Avert risk & improve risk rating strategies using stress testing data
By Cathy Moore, Sageworks
The OCC notes that financial institutions that perform stress testing “have the ability to minimize the impact of negative market developments more effectively” than those that do not have a stress testing process in place. What does this mean for bankers?
It means that stress test results can help executives identify the riskiest segments of the portfolio, segments that might be susceptible to short term interest rate fluctuations or the real estate market. By recognizing these risks in advance, bank execs can make accommodations or plans that mitigate potential impact.
Ancin Cooley, principal of Synergy Bank Consulting Inc., also believes stress testing can serve as sort of an advance-warning system. “When properly integrated into a bank’s strategic-planning process and credit culture, stress testing can help community bankers better understand their own risk appetite and can identify concentrations of loans that pose a risk to the bank’s earnings and capital,” he says.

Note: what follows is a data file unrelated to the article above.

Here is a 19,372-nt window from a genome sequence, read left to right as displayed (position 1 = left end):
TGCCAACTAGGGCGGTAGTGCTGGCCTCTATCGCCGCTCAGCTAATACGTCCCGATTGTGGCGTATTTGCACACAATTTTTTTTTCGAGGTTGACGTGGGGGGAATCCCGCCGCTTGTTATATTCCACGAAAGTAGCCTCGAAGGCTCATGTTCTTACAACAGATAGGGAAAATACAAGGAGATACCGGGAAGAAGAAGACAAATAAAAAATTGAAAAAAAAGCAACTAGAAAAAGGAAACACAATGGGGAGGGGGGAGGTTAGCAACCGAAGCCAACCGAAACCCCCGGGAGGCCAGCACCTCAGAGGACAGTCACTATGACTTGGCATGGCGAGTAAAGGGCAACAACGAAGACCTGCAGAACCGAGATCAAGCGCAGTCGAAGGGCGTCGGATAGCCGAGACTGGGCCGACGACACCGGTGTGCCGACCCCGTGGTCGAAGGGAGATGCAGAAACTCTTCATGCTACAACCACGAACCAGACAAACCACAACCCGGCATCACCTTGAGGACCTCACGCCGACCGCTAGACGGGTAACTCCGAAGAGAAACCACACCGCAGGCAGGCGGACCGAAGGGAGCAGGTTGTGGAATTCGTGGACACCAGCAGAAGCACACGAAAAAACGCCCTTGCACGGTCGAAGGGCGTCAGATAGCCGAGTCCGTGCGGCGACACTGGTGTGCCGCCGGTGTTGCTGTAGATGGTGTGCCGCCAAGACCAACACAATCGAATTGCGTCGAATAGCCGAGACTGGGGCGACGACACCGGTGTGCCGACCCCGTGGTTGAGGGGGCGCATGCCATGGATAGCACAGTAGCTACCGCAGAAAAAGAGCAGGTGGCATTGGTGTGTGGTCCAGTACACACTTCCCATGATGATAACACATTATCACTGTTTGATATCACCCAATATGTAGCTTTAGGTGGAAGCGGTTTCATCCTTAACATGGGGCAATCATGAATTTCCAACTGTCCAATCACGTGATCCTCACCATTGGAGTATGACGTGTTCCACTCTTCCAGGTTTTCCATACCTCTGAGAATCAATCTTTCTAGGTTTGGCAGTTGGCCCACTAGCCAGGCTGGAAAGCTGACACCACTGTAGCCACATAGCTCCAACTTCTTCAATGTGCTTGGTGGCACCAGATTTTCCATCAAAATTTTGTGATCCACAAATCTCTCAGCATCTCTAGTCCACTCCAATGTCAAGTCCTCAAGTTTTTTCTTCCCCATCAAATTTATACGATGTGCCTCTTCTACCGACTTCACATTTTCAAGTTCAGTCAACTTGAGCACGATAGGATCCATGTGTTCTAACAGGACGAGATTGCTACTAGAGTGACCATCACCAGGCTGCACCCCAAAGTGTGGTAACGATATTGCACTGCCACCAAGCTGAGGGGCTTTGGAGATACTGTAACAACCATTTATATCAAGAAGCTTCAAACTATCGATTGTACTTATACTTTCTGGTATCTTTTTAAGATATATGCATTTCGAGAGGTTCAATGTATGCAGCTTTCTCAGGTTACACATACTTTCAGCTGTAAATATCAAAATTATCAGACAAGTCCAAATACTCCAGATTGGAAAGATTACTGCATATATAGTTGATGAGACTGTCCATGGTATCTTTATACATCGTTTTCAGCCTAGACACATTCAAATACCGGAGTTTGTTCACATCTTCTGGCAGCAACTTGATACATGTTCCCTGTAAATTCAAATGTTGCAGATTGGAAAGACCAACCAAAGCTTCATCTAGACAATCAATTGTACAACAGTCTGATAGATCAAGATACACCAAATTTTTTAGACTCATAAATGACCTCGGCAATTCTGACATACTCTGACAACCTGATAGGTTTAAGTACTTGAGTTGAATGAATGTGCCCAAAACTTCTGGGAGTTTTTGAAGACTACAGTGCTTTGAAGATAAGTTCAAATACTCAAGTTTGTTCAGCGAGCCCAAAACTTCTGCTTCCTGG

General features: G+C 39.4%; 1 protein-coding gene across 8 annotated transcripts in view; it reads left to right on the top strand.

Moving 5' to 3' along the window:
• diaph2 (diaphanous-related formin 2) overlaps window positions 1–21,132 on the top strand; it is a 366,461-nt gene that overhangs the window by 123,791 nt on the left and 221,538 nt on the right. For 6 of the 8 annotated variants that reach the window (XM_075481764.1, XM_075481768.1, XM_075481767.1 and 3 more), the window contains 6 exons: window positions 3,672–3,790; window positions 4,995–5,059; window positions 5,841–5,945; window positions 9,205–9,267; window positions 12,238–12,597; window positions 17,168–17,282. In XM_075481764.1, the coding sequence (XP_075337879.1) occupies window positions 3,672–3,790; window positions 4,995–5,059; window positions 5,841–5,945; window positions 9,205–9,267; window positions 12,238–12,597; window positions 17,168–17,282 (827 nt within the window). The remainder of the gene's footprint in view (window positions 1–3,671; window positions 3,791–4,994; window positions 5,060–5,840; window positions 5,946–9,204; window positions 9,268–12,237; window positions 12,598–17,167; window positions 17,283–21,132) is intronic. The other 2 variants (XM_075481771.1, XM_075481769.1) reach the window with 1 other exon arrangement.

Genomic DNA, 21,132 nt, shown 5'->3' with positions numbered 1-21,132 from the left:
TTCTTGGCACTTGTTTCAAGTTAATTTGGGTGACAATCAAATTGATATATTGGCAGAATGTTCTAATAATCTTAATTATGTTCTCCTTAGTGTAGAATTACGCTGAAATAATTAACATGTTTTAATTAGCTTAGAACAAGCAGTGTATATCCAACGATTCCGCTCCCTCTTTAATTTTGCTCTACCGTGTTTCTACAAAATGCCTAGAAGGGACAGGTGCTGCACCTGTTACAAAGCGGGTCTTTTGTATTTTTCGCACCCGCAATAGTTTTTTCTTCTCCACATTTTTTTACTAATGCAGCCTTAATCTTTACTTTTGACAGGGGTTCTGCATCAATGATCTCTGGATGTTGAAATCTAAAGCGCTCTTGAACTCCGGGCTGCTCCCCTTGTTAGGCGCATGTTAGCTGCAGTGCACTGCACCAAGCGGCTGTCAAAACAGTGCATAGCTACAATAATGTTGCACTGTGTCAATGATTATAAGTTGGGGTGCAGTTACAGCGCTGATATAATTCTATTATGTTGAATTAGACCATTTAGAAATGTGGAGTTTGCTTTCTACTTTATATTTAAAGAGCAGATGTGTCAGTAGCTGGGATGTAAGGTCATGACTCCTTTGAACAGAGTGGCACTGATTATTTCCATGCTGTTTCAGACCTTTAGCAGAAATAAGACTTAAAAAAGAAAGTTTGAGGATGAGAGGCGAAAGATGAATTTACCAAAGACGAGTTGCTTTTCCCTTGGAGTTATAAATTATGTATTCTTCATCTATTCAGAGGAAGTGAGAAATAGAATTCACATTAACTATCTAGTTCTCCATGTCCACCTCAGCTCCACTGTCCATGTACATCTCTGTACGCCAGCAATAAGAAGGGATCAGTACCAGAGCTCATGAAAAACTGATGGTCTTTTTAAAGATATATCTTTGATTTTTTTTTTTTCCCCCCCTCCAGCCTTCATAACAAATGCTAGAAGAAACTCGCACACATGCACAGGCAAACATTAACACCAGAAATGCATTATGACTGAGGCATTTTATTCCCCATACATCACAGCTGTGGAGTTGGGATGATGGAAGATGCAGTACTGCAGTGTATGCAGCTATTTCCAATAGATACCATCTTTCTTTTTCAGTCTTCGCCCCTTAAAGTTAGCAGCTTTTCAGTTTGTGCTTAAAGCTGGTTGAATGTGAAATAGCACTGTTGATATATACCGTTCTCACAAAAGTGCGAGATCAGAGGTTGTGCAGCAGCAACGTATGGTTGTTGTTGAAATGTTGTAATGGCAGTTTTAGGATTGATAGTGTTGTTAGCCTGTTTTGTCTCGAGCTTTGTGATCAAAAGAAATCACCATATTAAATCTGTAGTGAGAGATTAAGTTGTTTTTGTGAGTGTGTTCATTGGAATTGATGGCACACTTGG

The OCC specifically recommends: “Management can use stress testing to establish and support reasonable risk appetite and tolerances, set concentration limits, adjust strategies and appropriately plan for and maintain adequate capital levels.”
Improve risk rating strategies
First City Bank a $60 million-asset institution in Columbus, Ohio, has been performing bottom up stress testing on their portfolio for over six years. Bank President Charlie Cecil explained that the bank segments their portfolio by filters such as geographic region and product type and then tracks the migration of risk grading by utilizing market data on trends in property values. Appraised values for properties are then adjusted by the amount of average decline in the market. Cecil commented, “These tests have provided us the ability to look at loan migration over time and see how things change from a stress standpoint.”
Like First City Bank, financial institutions can use the results of this type of stress testing to understand potential risk migration and to develop better risk rating strategies. As the 2012 FDIC Supervisory Insights suggests, “Stress-test results for individual loans can be used by loan officers and credit committees to better understand a borrower’s or property’s risk characteristics and position the bank (as lender) for unexpected adverse circumstances.” They can then use this information to update the risk ratings and pricing strategy.
Learn more about stress testing in community banks, download this whitepaper: Actionable Stress Test Results for Community Banks.
Or, learn more about how Sageworks’ top down stress testing solution, Sageworks Stress Testing, can be used to deliver these reports.